The following suggestions elaborate upon County Planning Commission principle #18, “ Place more emphasis on Principal 4.3 and the idea of developing a portfolio of methods for meeting our housing needs that includes rentals, shared equity loans, and [tax] incentives for self imposed housing deed restrictions.”
Affordable Housing Easement
Allow a homeowner to place a voluntary deed restriction upon their home in order to allow the construction of an affordable ARU on their property. This would be an exception to the recommendation to eliminate all ARU’s in the county. In this scenario, a distressed homeowner would be able to sell an easement to the Housing Authority or Housing Trust and provide an additional unit of deed restricted housing in an already developed location with existing infrastructure. The specific requirements of the easement could be left to the Housing Authority in order to target the ARU to the appropriate housing category for the site and current need. The affordable homeowner would own the building but not the ground upon which it’s built, the housing agency (Authority or Trust) would own the easement and administer the ground lease. This is exactly how it is generally done in affordable housing developments today. This would greatly reduce the cost associated with the purchase of property on which to build affordable housing as well as the installation of utility infrastructure, and might well allow an existing homeowner and member of our workforce to stay in their home instead of losing it to forced sale or foreclosure.
Of course, the property would still need to meet all setback, FAR and HOA covenant requirements.
Shared Equity Mortgages
This might also address the needs of a distressed homeowner saddled with an exorbitant mortgage resulting from our inflated housing market. The Town, County or Housing Agency (Authority or Trust) purchases a portion of an existing workforce home, per the Housing Authority’s analysis and determination, rather than purchasing an existing free market home and restricting it as employee based workforce housing as has been discussed. Using the same amount of money as would be necessary to purchase a low end free market home and restrict it as employee based workforce housing, the housing agency could purchase half of two workforce homes, or one quarter of four and deed restrict them similarly. This might allow a number of current members of our workforce to remain in Teton County rather than turning them into commuters, if they choose to stay at all.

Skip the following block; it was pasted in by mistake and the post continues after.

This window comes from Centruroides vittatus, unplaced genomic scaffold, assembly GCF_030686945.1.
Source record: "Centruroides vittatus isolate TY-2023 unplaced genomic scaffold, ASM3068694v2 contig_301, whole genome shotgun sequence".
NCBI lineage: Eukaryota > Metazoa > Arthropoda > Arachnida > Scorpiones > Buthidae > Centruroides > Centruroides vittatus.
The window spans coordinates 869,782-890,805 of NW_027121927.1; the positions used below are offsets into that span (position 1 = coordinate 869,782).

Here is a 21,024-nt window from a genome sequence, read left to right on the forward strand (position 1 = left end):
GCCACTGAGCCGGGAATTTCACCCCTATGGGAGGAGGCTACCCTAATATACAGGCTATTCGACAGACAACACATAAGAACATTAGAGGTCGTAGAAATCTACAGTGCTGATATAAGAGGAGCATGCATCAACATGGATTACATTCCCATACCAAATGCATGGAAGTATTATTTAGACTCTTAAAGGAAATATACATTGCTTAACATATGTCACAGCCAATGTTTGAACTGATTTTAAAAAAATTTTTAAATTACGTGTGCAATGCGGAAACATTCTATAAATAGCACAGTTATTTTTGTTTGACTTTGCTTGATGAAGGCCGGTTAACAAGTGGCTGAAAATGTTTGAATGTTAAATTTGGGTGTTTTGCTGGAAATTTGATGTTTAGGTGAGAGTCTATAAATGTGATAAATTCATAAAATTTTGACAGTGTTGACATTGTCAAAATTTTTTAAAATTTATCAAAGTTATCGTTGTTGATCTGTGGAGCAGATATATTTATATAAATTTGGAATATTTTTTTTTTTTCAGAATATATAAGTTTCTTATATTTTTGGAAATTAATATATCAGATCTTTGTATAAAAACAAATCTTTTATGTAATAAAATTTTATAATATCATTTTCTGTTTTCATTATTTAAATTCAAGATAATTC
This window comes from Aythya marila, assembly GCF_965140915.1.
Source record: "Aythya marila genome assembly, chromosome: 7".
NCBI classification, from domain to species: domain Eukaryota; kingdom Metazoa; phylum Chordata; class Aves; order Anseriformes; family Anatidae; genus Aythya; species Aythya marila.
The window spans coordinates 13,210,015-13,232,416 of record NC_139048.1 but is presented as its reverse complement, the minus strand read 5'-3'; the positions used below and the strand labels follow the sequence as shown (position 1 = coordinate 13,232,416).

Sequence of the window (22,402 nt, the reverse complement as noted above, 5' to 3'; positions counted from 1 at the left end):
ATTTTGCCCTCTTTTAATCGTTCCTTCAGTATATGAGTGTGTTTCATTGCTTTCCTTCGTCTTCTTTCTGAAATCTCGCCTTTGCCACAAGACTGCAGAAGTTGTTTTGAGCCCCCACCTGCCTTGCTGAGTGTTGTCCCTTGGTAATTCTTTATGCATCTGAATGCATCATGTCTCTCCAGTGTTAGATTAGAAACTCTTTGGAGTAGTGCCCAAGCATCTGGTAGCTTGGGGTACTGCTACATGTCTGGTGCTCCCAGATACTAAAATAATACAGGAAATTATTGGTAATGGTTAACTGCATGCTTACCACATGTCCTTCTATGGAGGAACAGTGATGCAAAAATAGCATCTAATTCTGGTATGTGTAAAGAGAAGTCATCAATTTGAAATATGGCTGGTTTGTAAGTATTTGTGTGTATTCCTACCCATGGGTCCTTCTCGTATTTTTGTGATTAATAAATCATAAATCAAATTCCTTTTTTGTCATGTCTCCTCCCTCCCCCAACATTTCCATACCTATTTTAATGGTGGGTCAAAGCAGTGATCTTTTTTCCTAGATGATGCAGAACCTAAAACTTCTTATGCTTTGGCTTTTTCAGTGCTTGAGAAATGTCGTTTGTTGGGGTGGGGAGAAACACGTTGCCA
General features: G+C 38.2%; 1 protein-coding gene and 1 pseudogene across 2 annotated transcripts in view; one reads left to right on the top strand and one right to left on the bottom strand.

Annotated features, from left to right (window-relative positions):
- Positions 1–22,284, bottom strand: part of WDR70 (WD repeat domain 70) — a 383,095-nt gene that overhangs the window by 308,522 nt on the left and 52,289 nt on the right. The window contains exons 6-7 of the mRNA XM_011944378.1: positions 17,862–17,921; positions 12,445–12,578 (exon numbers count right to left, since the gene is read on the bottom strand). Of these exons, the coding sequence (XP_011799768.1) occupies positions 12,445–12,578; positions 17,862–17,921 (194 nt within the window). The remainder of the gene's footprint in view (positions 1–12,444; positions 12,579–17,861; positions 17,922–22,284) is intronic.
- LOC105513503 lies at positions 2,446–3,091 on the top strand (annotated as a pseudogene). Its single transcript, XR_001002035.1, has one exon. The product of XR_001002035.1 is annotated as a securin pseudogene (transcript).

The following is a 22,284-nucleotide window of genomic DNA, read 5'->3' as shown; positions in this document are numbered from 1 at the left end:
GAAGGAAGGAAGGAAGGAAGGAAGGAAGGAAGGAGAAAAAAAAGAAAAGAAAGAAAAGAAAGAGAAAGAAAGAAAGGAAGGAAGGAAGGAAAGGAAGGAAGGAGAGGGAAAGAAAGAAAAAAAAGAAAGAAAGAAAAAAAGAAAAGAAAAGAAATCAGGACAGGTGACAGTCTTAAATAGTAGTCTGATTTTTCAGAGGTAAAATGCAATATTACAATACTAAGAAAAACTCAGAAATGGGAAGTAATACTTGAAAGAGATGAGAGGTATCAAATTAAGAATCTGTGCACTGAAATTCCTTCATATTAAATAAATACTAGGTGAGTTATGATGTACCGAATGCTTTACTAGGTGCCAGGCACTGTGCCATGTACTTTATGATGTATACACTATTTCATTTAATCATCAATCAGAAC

Transferable Floor Area
This idea was originally suggested to me by Commissioner Allen, but I include it on this list because it also targets distressed homeowners who are members of the workforce. We have already voted to eliminate ARU’s from the residential development in the county, and capped the residential development in both town and county. Our Employee Generation Task Force has also determined that there are not enough residential units left in town to accommodate the employees generated by its commercial development. Why not allow a homeowner to transfer (or sell) the 1,000 sf that would have been available for a county ARU to a developer (either private or Housing Agency) who wishes to build that 1,000 sf workforce unit in town? This might provide the means for future LDR’s to allow density bonuses which might incentivize the construction of affordable housing and mixed use development without increasing the overall buildout of the county. If the 1,000 sf which was transferred from the county to the town was then subtracted from the allowable 8,000 sf. max. floor area for a residential property, it would result in no net gain of either floor area or number of dwelling units in the overall county. One stipulation to this suggestion would be that the 1,000 sf. must be used for a single workforce home instead of simply increasing the allowable floor area of a luxury condominium project, it must be a 1DU @ 1,000 sf.for 1DU @ 1,000 sf.transfer.
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